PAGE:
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Empowering women to go for the roles they want

We talk to Stacey Sim, Senior Underwriter, Middle East Branch, QBE about how women can climb the insurance career ladder

Women take up many challenges to progress their careers in insurance, even more so when they choose a male-dominated field.

Stacey Sim did just that, when she went into Automotive Protection (AP) – four in five roles in the motor retail sector are held by men.

And in an industry where 57% of women do not perceive a desirable career path for themselves in the sector[1], she lets her technical expertise speak for herself, unfazed by gender stereotypes.

Senior Underwriter Stacey manages the AP portfolio from QBE’s Dubai office, providing Extended Warranty and Vehicle Replacement products to car dealerships and manufacturers across the region. The authority to underwrite these risks in the Middle East are all signed off by her.

Having underwriting authority on the ground is not common in this market or region, and Stacey has led the development of this proposition since she was headhunted by QBE back in 2018.

“When I joined, there was the discussion of a possible secondment to the Middle East, but for the first three years I was underwriting the AP risks from London,” she says.

“That is how a lot of insurers in this market operate. But we recognised the benefits and opportunity of having the underwriting authority where our clients and their dealers are.”



The importance of female role models


It was in October 2021 that Stacey went to Dubai on secondment. Even though she’d been managing the Middle East AP account for two years, she found herself in a work culture where authority is often assumed to be held by male members of the team. It’s a culture she’s been keen to change.

“We’ve visited dealerships where the manager has instinctively addressed my male colleague to ask them the questions.

“However, the support I’ve received from the local QBE leadership has given me the confidence to lead these discussions,” she says. “If I am the person who has done the preparation and is driving the proposition, then I am best placed to answer the questions.

“The men in my team have no hesitation putting me forward to present, whether that is to a CEO of a global manufacturer or the manager of a dealership. I’ve always been strongly encouraged to showcase what it is I do and what I can bring to the table,” she adds.

Stacey says the influence women have on insurance is growing with every senior appointment, and she believes that it is the visibility of these roles that will make the real difference in getting more women into the sector: “It’s encouraging for other women and gives us something to strive towards.”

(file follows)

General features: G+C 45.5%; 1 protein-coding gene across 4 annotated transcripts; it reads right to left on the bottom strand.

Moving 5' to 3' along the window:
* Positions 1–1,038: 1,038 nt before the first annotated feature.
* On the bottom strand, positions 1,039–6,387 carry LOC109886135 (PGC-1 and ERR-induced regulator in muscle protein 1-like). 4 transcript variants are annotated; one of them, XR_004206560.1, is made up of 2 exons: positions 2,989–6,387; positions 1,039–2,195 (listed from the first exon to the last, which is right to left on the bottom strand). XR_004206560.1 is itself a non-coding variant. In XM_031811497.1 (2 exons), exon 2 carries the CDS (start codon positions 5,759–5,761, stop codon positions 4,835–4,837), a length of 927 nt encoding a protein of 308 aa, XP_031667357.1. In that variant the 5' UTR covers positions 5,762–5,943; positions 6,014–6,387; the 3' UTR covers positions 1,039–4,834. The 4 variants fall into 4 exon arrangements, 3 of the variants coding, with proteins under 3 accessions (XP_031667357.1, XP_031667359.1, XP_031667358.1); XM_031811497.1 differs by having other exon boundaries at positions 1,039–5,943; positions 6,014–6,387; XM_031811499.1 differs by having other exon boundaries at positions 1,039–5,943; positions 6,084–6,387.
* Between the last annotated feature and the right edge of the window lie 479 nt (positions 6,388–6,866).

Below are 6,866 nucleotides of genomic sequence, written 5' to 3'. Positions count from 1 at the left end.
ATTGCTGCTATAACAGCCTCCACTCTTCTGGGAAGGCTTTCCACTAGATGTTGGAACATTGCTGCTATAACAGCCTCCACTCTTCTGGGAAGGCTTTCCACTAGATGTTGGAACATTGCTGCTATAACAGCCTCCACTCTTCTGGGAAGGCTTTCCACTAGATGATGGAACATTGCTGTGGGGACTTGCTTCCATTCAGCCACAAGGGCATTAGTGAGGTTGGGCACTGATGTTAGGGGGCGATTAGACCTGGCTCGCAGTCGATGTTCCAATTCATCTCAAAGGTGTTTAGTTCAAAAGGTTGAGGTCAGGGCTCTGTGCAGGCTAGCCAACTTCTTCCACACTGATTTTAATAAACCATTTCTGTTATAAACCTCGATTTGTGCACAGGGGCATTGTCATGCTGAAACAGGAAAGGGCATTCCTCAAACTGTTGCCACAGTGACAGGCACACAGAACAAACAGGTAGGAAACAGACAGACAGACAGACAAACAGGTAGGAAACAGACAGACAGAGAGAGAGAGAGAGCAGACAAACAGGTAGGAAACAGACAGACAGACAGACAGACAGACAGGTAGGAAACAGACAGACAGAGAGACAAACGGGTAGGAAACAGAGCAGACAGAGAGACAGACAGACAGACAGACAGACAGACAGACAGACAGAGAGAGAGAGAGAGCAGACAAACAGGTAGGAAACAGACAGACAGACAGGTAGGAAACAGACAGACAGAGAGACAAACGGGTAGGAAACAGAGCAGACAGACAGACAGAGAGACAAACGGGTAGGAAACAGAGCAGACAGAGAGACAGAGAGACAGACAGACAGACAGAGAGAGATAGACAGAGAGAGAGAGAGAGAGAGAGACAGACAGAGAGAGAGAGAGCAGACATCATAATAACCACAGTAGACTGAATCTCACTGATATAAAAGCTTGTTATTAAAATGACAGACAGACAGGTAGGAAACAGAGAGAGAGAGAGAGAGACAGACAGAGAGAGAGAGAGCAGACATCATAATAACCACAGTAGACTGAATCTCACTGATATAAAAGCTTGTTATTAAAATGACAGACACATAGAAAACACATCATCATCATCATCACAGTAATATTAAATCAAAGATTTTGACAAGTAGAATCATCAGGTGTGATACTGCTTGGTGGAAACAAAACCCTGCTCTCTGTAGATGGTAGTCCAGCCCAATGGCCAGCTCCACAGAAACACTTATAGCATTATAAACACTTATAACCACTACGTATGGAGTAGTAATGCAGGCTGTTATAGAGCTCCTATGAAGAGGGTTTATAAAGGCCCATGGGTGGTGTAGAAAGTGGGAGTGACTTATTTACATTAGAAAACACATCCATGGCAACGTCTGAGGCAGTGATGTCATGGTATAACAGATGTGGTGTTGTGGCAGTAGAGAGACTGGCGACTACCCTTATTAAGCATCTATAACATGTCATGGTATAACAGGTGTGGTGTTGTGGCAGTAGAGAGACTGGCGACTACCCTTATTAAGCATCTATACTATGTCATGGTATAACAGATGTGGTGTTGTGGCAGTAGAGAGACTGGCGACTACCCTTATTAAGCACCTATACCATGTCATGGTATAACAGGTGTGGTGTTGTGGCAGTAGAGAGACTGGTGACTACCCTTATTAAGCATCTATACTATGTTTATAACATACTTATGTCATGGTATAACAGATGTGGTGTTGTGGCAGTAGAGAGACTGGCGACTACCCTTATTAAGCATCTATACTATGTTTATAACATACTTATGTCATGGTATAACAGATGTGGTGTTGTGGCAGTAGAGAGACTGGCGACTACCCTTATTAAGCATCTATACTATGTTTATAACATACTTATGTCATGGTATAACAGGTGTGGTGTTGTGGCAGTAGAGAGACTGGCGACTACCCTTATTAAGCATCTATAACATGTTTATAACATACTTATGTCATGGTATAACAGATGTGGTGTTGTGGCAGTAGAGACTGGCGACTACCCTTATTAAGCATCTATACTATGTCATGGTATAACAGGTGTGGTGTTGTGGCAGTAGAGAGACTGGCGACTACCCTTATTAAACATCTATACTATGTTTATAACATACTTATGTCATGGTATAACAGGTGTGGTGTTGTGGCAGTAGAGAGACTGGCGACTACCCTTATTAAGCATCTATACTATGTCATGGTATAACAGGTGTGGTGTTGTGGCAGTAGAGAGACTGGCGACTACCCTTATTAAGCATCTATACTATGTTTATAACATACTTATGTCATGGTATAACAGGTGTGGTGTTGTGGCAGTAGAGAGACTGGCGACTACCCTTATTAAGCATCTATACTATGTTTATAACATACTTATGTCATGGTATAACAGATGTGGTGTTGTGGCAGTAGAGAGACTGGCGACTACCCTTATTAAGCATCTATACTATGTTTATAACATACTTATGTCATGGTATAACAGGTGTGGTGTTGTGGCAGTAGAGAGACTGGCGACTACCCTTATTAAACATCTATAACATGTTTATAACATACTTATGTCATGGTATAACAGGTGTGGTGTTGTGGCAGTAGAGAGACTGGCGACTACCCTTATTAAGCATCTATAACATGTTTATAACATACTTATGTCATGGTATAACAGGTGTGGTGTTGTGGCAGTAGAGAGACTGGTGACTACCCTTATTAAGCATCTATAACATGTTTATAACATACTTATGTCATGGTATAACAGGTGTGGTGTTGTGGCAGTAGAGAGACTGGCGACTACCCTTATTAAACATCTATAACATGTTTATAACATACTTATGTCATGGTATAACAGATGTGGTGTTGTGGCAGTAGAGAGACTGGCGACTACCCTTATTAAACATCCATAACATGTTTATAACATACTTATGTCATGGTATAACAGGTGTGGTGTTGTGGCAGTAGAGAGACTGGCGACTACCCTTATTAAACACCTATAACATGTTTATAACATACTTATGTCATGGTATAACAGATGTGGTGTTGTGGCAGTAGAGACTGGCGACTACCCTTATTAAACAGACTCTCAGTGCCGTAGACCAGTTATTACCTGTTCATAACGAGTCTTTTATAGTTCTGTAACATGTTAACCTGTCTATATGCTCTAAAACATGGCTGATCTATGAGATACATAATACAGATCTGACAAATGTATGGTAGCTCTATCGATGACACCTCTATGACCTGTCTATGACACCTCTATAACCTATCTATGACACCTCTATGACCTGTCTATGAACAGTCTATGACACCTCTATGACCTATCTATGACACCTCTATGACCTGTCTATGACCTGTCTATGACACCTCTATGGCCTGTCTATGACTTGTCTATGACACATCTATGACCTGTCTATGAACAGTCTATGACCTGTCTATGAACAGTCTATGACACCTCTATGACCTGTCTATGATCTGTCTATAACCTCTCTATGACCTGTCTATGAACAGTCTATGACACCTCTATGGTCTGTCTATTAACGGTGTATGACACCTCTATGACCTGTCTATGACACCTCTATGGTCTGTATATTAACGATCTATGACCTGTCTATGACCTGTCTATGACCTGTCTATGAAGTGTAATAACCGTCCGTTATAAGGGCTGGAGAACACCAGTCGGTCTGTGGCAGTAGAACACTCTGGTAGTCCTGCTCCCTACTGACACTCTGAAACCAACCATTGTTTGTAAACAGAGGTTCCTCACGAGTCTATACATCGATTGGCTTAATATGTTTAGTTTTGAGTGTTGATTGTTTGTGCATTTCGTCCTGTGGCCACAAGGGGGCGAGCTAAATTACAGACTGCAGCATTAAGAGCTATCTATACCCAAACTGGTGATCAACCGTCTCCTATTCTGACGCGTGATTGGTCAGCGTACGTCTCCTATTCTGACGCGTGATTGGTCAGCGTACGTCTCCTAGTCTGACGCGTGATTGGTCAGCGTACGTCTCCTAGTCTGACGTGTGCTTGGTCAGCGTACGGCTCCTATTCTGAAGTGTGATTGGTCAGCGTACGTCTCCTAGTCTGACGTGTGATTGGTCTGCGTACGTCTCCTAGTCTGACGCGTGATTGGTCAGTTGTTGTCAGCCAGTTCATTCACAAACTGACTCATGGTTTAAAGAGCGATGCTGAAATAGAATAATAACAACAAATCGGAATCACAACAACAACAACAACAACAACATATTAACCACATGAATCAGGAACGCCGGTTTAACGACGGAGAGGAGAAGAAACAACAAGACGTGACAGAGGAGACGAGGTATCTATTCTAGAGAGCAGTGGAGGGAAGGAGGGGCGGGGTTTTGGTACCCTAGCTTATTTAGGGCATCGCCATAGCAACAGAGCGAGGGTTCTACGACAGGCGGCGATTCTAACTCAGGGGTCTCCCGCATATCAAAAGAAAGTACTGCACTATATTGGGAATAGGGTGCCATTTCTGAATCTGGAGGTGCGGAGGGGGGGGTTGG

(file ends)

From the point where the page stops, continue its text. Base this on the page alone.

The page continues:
QBE’s approach to developing female talent is starting to produce the role models that can inspire, motivate and tutor other women like Stacey.

“Seeing Cécile Fresneau [Managing Director, QBE Europe, Insurance Division] have the level of responsibility and authority she does is pretty inspiring. But what is really important for me is that Cécile does this and has a family. Her example shows you can have the family and the career you want,” she says.

“That’s where I want to get to, and Cécile’s example shows that it’s not a risk to your career if you want to take time off to start a family.”



Unlocking the value of secondments

While Stacey says she has not considered whether women look to her as an example, she does enjoy mentoring women, particularly on the value of going on secondment: “You have nothing to lose – it’s for a fixed amount of time and you get a different perspective on the market, and life in general, it’s a really great opportunity.”

Now entering her third year in Dubai, Stacey has no thoughts of returning to the UK and is focused on delivering her five-year plan for the business.

“We’ve just recruited our first UAE-based claims engineer for AP and over the next couple of years we are going to expand the team by bringing in more underwriters. AP is a global business, and we are growing our global footprint in the region,” she says.

“It’s a really niche market and is very data-driven and analytical. Rather than pricing by benchmarking against the market, AP gets down to the core fundamentals of insurance and individual risk. It’s full of different characters and has the kind of culture where you are judged on your ability and what you bring to the table, rather than who you are or where you’ve come from.”



‘It’s about pushing women to go for the roles they want’

One of the main barriers to greater gender equality, Stacey believes, is that women are less likely to put themselves forward for senior roles and tend to doubt their abilities. Unlike their male colleagues, women often wait to be promoted – a story familiar to Stacey, who hadn’t considered a leadership role until she was headhunted for one.

“A year or so ago, I wouldn’t have been planning the next step in my career to necessarily be in a leadership role,” she says. “But now that I’ve had my first opportunity to manage within my role, my five-year plan (which details how we’re going to develop the team whilst growing the business) is also about developing my own career.”

As more women begin prioritising their professional development, Stacey believes it will become increasingly commonplace for them to pursue and secure senior roles in insurance.

“It’s about pushing women to work hard, go for the roles they want, but also about them understanding that the opportunity won’t always just come to them.”



Your contact

Your contact

Stacey Sim

Stacey Sim

Senior Underwriter

+971 4 508 1432